Posts Tagged ‘earl morrall’

Facebook Attracting Stars Before Sports Psychology Workshop

Sarasota, Florida – June 13, 2009 – As Dr. John F. Murray goes into the homestretch telling people about his upcoming two sports psychology workshops next weekend in London (Friday and Saturday June 19 and 20), he is finding that Facebook, the popular social networking site, is a great place to mingle with the stars of sports and learn about their activities.

“In the past few days I’ve received nice emails from tennis icons Martina Navratilova and Pat Cash, famed NFL field goal kicker Nick Lowery of the Kansas City Chiefs, and Super Bowl broadcaster Lesley Visser, a personal friend and tennis partner. I also had the pleasure of meeting and writing about 1972 Miami Dolphins quarterback Earl Morrall in the past few days, and then tweeting about it on twitter. There is no question that Facebook and Twitter are becoming as important as email, the telephone, and the ancient idea of snail mail to communicate a good message and catch up with friends!”

Murray is preparing to present his 8th annual Smart Tennis Sports Psychology workshops at the Sutton Tennis Academy in London, England on the eve of The Championships at Wimbledon. “I think with Wimbledon excitement in the air, all the greats from the past in any sport tune in and get excited too,” said Murray.

For more information, go to Dr. John F Murray’s website at http://www.JohnFMurray.com or search his name on Facebook and take part in the fun there too.

Earl Morrall Shares Wisdom with Sports Psychologist

Sarasota, Florida – June 6, 2009 – By Dr. John F Murray – Once upon a time there was an NFL quarterback who played for the Miami Dolphins. Many do not remember his name or his face, which is odd given his enormous accomplishments, but I will never forget. All that quarterback did was lead his team to victory in 71% of the games in the perfect 17-0 season! Imagine … the most influential quarterback on the greatest team in football history is largely forgotten. Well, I met him Earl Morrall today at the Hyatt Sarasota, and I don’t want anyone to forget him.

When Bob Griese broke his ankle in the fifth game against the San Diego Chargers in 1972, I was an 11-year-old fan sitting in the Orange Bowl stands, watching Deacon Jones’ helmet smash into Griese’s leg with my binoculars. I was devastated. My boyhood team lost their leader. How could an aging veteran with a crew cut win? He had backed up Johnny Unitas in Baltimore but how could the team win without Griese, I wondered? Now I think that since that season was so incredibly rare, they probably never would have never made it to 17-0 without the confident guidance of the experienced and calm veteran, Earl Morrall.

People forget his name because the young hotshot Griese took over again in the championship game in Pittsburgh, and then won the Super Bowl as if he had never been out. But don’t forget Earl Morrall, or you ignore history. Like the no name defense that now belongs in the Hall of Fame, Morrall was just an unassuming player who found a way to win.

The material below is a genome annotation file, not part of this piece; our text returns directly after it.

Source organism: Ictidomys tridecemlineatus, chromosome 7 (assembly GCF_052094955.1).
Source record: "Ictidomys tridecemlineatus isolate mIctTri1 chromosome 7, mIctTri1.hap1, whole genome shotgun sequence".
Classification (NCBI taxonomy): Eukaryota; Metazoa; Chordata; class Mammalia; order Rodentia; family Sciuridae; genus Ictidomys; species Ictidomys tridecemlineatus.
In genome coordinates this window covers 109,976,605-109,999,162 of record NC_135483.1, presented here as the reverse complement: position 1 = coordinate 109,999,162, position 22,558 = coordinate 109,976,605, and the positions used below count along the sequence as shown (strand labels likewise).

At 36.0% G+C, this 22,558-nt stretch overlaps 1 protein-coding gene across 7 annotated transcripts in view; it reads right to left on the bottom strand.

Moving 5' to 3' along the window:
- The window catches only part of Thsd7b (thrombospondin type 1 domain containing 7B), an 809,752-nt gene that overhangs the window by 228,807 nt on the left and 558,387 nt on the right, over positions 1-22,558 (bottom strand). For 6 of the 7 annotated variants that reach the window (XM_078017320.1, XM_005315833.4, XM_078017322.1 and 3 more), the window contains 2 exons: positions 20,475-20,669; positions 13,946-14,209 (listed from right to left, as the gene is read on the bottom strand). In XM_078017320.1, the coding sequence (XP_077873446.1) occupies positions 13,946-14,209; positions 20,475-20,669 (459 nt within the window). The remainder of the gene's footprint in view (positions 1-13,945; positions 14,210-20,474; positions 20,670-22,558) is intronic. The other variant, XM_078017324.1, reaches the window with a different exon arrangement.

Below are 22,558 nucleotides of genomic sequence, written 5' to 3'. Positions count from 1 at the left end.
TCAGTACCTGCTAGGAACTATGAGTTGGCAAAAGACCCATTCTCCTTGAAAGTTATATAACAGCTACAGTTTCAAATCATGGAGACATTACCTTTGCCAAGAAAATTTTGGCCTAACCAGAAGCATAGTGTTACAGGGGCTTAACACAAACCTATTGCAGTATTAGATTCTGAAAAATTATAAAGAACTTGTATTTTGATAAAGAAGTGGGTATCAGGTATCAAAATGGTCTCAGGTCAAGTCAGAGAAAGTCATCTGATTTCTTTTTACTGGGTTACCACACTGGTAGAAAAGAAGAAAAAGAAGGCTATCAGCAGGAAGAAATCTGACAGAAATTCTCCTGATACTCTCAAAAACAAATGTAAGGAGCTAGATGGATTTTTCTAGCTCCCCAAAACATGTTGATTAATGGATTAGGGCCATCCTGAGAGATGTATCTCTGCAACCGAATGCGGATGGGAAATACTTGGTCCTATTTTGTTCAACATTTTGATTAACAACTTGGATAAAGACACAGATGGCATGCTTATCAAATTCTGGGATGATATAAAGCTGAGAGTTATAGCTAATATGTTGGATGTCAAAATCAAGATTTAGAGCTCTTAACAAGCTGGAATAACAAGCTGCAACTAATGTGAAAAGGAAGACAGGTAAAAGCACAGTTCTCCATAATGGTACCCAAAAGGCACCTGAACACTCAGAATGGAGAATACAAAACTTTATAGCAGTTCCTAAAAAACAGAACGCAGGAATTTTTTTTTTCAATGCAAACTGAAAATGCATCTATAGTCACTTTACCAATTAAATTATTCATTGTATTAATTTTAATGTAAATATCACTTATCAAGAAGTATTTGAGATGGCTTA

Over the years I wondered what had become of the aging quarterback who contributed so much to Don Shula‘s perfect masterpiece. I reflected that he must be 90 years old now because he was so old then! Late 30s can seem like 50s to a kid. This kid, now 47 and walking to retrieve his car in the Hyatt parking lot, got a memorable surprise when Earl Morrall suddenly appeared. It was a spirited chat with a childhood sports idol. He is 75 now, but still looks as calm and composed as he did those days handing off to Csonka, throwing a post to Mandich or Warfield, or running for a touchdown that time when it seemed like it took forever! I enjoyed picking Morrall’s brain for tips that I can share with my clients, and especially those who play quarterback.

Morrall is at the Hyatt with a number of other athletes representing Champs during a fund raiser called Celebrity Sports Night. Others here this weekend include Calvin Murphy, Mia Hamm, Dominique Wilkins, Devin Hester, Luke McCown, Andre Berto, Milt May, Dominique Rodgers-Cromartie, Otis Birdsong, Sam Jones, Wade Boggs, Michael Ray Richardson, Artis Gilmore, and Mario Chalmers.

So what words of wisdom did Morrall have to share about success and leadership learned in playing on the greatest team ever? There was a lot, but here are a few quickies: (1) communicate well with everyone around you and make sure you are all on the same page; (2) the difference between “goodâ€? and “greatâ€? is often just to do a little bit more; (3) sacrifice and keep your focus on the team rather than yourself; (4) work hard; and (5) do the right thing. He also talked about how different the game was back in the 50s, 60s and 70s, and how there wasn’t nearly the money in sports as today. It wasn’t until the end of his career that he really started making money, he said.

Those who know this sports psychologist know that the 1972 Miami Dolphins helped inspire an 11-year-old kid to want a career in sports some day. It worked and I owe a lot to Earl Morrall even though I only now met him 36 years after he did his job, taking over for a broken captain and driving toward touchdowns and immortality.

The “72â€? team will still be talked about 100 years from now. Miami Dolphins fans everywhere should never forget the quarterback who actually contributed the most to that team. He led the greatest team ever to 71% of their victories. He deserves a high five and he got one from me today, even if 36 years late. Long live the man, the myth, and Earl Morrall’s crew cut!